Title: Re: 2009: Nearly half of US households escape fed income tax
Post by: Samc on April 14, 2010, 08:29:44 am
bblackwood wrote on Wed, 14 April 2010 01:30

Jon Hodgson wrote on Tue, 13 April 2010 18:38

That article is based on information from the Tax Policy Center

You might find item 1 here interesting reading

  http://www.taxpolicycenter.org/publications/url.cfm?ID=90133 5

How so? No one is saying that 47% of the people of this country pay NO taxes, but when 43% of the US Gov'ts receipts come from income tax, and 47% of the people pay no income tax, well, any wonder why we are in deficit every year?

There are certainly folks who need every penny to get by, but I guarantee a good percentage of those who pay no income tax have cable, big screen TV's, etc.

I don't begrudge folks who need the break, but you cannot tell me 47% of this country cannot afford to pay some income taxes.


You are misrepresenting again, please see above...
Title: Re: 2009: Nearly half of US households escape fed income tax
Post by: Barry Hufker on April 14, 2010, 11:28:49 am
Fiasco wrote on Wed, 14 April 2010 05:56



Unless they are rich...


or Republican.




I don't begrudge either.  Although I may take exception to how they make their money and how they try to force others to live.


Barry
Title: Re: 2009: Nearly half of US households escape fed income tax
Post by: Taproot on April 14, 2010, 11:39:59 am
I think the misunderstanding here is that the credits do not zero out when your tax liability is met. If the credit/deductions are greater than your tax liability, you get refund. During a particularly crappy year, I was the beneficiary of this "credit". I received back, just over $3000 MORE than I put in. Did I give the money back? No. Do I think the credit should null at zero. Yes.
Title: Re: 2009: Nearly half of US households escape fed income tax
Post by: Jay Kadis on April 14, 2010, 02:39:17 pm
Here's a list of state tax delinquents from California:

http://www.ftb.ca.gov/individuals/txdlnqnt.shtml

There's a name we know on the list - see if you spot it.
Title: Re: 2009: Nearly half of US households escape fed income tax
Post by: Berolzheimer on April 14, 2010, 06:06:34 pm
Jay Kadis wrote on Wed, 14 April 2010 11:39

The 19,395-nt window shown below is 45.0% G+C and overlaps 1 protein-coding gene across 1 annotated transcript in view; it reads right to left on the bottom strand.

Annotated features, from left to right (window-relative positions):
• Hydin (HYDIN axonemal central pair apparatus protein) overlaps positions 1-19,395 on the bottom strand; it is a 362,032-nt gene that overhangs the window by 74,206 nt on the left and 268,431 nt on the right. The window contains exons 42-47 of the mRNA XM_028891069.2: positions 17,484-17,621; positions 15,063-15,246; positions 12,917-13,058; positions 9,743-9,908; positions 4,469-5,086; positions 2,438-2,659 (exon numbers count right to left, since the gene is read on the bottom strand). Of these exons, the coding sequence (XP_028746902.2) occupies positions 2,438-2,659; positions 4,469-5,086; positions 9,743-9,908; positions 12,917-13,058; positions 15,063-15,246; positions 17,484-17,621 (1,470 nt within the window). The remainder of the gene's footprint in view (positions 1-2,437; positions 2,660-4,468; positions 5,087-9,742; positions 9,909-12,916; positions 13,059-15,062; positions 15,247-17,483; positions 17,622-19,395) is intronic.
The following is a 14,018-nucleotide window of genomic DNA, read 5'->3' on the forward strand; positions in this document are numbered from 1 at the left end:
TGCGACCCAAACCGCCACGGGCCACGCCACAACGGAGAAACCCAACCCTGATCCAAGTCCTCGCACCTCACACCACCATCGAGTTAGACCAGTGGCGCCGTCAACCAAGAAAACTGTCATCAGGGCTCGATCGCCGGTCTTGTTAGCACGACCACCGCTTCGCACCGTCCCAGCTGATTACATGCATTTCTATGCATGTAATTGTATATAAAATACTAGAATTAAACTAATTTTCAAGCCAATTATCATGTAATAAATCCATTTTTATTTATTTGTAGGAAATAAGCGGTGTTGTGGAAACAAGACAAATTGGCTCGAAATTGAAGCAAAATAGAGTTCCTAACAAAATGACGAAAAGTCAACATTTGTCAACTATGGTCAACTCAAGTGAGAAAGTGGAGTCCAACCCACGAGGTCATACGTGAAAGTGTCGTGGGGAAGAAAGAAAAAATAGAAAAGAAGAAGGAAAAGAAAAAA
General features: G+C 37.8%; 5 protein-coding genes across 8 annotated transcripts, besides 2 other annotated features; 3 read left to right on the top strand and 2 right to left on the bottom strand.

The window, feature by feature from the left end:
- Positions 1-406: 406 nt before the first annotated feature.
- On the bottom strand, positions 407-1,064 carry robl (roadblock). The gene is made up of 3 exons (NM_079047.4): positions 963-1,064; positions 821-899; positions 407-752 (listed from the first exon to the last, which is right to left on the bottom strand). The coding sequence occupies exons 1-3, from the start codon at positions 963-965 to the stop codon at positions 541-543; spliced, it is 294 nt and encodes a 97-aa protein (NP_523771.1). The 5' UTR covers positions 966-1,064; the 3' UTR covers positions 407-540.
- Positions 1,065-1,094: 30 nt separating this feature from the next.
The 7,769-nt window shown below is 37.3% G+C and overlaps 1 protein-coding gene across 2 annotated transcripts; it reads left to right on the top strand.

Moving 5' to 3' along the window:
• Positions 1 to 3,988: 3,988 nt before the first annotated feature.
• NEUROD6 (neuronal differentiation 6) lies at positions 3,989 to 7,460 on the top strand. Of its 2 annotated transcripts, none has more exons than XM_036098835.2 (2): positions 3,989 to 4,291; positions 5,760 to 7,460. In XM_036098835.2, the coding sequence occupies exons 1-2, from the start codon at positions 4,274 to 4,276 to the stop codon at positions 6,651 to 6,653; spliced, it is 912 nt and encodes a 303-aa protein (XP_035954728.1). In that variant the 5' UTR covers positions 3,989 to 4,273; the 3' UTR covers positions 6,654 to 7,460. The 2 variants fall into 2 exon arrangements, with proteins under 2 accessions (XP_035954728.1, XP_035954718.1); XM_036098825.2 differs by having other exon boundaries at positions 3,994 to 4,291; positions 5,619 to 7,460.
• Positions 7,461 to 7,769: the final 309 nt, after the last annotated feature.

Here's a list of state tax delinquents from California:

http://www.ftb.ca.gov/individuals/txdlnqnt.shtml

There's a name we know on the list - see if you spot it.


Uh oh, pretty close to the top, too.
Title: Re: 2009: Nearly half of US households escape fed income tax
Post by: DarinK on April 14, 2010, 06:55:56 pm
More debunking of how the 47% number is being used to mis-represent what's really going on regarding federal taxes:
http://crooksandliars.com/node/36340

Enjoy.
Title: Re: 2009: Nearly half of US households escape fed income tax
Post by: Strummer on April 14, 2010, 11:50:48 pm
http://www.salon.com/news/tea_parties/index.html?story=/opin ion/feature/2010/04/14/right_wing_tax_myths_april_15

Half of US households hold 2-1/2% of the wealth?

The state of the economy is their fault, no doubt.

And liberal think tanks twist facts to suit their agenda.

The number is arguable, agreed. I've seen conservative estimates as high as 17%! Imagine that.

Title: Re: 2009: Nearly half of US households escape fed income tax
Post by: Edvaard on April 15, 2010, 12:29:03 am
/
Title: Re: 2009: Nearly half of US households escape fed income tax
Post by: Barry Hufker on April 15, 2010, 12:11:13 pm
DarinK wrote on Wed, 14 April 2010 17:55

More debunking of how the 47% number is being used to mis-represent what's really going on regarding federal taxes:
http://crooksandliars.com/node/36340

Enjoy.


That's a great video with Jon Stewart.  I'm glad you posted it as I was just about to.


Barry

Title: Re: 2009: Nearly half of US households escape fed income tax
Post by: Jon Hodgson on April 15, 2010, 02:58:55 pm
I've been looking at what the numbers would look like if you had a "flat" tax system (as the term is used to describe systems with one rate and an allowance, so not truly flat as such).

I may have made an error in my working, so don't take this as gospel without checking it yourselves, but what I'm generally getting is...

if I try to make the situation revenue neutral, using the figures from the IRS I linked to before, the poorest 50% only start to pay more when you get to a rate of about 15.8% with an allowance of just over 12k.